From the time of British Malaya, Ayam Brand has continually kept its roots in the country.
Its products have been loved by generations of Malaysians, placing them among the most famous staple food offerings in the region.
Each citizen can undoubtedly refer to the brand with the words, “I grew up with it”.
The brand was first founded in Malaya in 1892 and was initially a trading business of luxury products imported from France.
The logo featured a rooster and the name of the founder, Alfred Clouet.
Malaysians automatically identified the brand by the rooster and renamed the trademark “Ayam Brand” or “Cap Ayam”, which eventually became the name of the brand a few decades later.
Its rooster has barely changed over the years.
But few know the story behind the iconic red and yellow colours of Ayam Brand sardines and mackerel in tomato sauce.
These colours were introduced in 1960 to highlight the products’ superior quality, as Ayam Brand began to source premium sardines from Japan.
The packaging became iconic and a symbol of the region. Most consumers identify Ayam Brand sardines by the brand colours, red and yellow, without needing to look further.
In 1975, Ayam Brand decided to implement more stringent controls of fish quality, investing in a factory in Taiping, Perak.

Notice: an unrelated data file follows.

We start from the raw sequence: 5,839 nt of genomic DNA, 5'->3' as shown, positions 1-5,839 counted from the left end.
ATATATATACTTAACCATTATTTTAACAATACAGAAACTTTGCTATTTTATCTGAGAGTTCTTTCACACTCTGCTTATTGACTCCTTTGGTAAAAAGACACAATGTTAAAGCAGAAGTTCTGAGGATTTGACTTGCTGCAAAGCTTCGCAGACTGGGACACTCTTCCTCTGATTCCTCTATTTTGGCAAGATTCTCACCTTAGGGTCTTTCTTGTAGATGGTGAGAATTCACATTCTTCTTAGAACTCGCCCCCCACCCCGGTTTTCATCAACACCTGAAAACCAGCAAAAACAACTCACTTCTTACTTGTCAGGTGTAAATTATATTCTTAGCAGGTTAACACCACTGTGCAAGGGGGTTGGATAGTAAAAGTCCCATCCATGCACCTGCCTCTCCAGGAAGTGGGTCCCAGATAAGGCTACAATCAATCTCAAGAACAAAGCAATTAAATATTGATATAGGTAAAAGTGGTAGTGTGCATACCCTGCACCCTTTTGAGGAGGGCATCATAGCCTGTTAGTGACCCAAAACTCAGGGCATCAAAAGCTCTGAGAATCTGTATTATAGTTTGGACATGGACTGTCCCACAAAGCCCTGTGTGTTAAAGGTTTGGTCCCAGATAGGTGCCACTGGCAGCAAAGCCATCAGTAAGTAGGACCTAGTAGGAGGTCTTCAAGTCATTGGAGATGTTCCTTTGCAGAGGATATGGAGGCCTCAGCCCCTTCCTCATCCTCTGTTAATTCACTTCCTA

Today, the brand’s 1,200 Malaysian employees make it the biggest sardine factory in South-East Asia as 100% of its sardines are produced in Taiping.
Quality as the main concern
Ayam Brand factories hold the highest certification with respect to quality, cleanliness and hygiene.
They are among the few to be authorised to export to the United States and Europe.
One of the most important in Malaysia is Jakim certification, which covers not only religious requirements but also certifies the quality and hygiene of production.
Ayam Brand features on Jakim’s “whitelist” of the most reliable food companies.
Ayam Brand is renowned for its quality with its production processes still done manually as special care is required.
Besides stringent fish selection, more than 1,000 qualified Malaysian workers cut, gut and wash the sardines by hand.
The sardines are also manually put in cans so that the fish remains in perfect condition.
In Ayam Brand’s organisation, 120 staff are employed in the quality department alone to ensure that the highest standards are maintained and constantly improved.
The brand’s sardines originate from cold seas and they differ from local sardines in that they are fattier, juicer and therefore, tastier.
Despite being a staple, Ayam Brand sardines are perceived to be slightly expensive when compared to fresh fish.
This is in fact an error in perception as when a fresh fish is prepared (gut, head and tail removed), it loses half of its weight, which will then be further reduced by an additional 10% to 20% while cooking.
This explains why canned sardines remain an affordable source of fish meat.